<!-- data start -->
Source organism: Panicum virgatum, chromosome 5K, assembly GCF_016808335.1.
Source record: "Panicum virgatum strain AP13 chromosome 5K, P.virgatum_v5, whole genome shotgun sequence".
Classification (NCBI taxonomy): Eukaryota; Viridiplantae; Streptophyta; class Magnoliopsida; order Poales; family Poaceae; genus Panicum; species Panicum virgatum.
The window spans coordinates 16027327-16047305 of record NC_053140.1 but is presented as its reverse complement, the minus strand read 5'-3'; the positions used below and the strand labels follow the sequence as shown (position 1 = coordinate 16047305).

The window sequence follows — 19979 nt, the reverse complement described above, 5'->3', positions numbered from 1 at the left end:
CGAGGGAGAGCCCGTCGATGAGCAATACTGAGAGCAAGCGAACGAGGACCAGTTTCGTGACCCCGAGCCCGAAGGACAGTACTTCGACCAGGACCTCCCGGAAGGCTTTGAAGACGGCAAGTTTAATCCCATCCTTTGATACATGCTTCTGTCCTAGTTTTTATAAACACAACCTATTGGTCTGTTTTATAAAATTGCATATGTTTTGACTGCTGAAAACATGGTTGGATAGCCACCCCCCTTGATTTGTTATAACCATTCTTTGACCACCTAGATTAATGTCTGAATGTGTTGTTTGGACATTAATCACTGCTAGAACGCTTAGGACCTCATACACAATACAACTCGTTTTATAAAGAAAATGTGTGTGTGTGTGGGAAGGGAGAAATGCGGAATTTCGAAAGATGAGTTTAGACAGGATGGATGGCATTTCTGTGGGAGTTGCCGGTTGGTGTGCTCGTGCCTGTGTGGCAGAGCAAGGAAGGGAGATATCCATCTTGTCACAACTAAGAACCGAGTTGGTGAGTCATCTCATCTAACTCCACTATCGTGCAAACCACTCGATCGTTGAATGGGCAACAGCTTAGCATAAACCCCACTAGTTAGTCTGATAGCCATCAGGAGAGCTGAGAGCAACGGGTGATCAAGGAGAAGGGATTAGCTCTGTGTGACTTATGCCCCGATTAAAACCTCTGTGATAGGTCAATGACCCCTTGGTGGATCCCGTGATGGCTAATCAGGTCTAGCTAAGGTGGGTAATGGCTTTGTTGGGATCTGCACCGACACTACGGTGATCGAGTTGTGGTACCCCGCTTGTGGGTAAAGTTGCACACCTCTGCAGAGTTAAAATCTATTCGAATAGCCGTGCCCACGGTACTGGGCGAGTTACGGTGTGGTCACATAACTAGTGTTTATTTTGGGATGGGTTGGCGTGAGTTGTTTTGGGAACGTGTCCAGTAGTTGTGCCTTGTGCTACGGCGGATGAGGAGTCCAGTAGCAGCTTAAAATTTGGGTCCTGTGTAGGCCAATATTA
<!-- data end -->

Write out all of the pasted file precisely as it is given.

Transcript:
Source organism: Panicum virgatum, chromosome 5K, assembly GCF_016808335.1.
Source record: "Panicum virgatum strain AP13 chromosome 5K, P.virgatum_v5, whole genome shotgun sequence".
Classification (NCBI taxonomy): Eukaryota; Viridiplantae; Streptophyta; class Magnoliopsida; order Poales; family Poaceae; genus Panicum; species Panicum virgatum.
The window spans coordinates 16027327-16047305 of record NC_053140.1 but is presented as its reverse complement, the minus strand read 5'-3'; the positions used below and the strand labels follow the sequence as shown (position 1 = coordinate 16047305).

The window sequence follows — 19979 nt, the reverse complement described above, 5'->3', positions numbered from 1 at the left end:
CGAGGGAGAGCCCGTCGATGAGCAATACTGAGAGCAAGCGAACGAGGACCAGTTTCGTGACCCCGAGCCCGAAGGACAGTACTTCGACCAGGACCTCCCGGAAGGCTTTGAAGACGGCAAGTTTAATCCCATCCTTTGATACATGCTTCTGTCCTAGTTTTTATAAACACAACCTATTGGTCTGTTTTATAAAATTGCATATGTTTTGACTGCTGAAAACATGGTTGGATAGCCACCCCCCTTGATTTGTTATAACCATTCTTTGACCACCTAGATTAATGTCTGAATGTGTTGTTTGGACATTAATCACTGCTAGAACGCTTAGGACCTCATACACAATACAACTCGTTTTATAAAGAAAATGTGTGTGTGTGTGGGAAGGGAGAAATGCGGAATTTCGAAAGATGAGTTTAGACAGGATGGATGGCATTTCTGTGGGAGTTGCCGGTTGGTGTGCTCGTGCCTGTGTGGCAGAGCAAGGAAGGGAGATATCCATCTTGTCACAACTAAGAACCGAGTTGGTGAGTCATCTCATCTAACTCCACTATCGTGCAAACCACTCGATCGTTGAATGGGCAACAGCTTAGCATAAACCCCACTAGTTAGTCTGATAGCCATCAGGAGAGCTGAGAGCAACGGGTGATCAAGGAGAAGGGATTAGCTCTGTGTGACTTATGCCCCGATTAAAACCTCTGTGATAGGTCAATGACCCCTTGGTGGATCCCGTGATGGCTAATCAGGTCTAGCTAAGGTGGGTAATGGCTTTGTTGGGATCTGCACCGACACTACGGTGATCGAGTTGTGGTACCCCGCTTGTGGGTAAAGTTGCACACCTCTGCAGAGTTAAAATCTATTCGAATAGCCGTGCCCACGGTACTGGGCGAGTTACGGTGTGGTCACATAACTAGTGTTTATTTTGGGATGGGTTGGCGTGAGTTGTTTTGGGAACGTGTCCAGTAGTTGTGCCTTGTGCTACGGCGGATGAGGAGTCCAGTAGCAGCTTAAAATTTGGGTCCTGTGTAGGCCAATATTA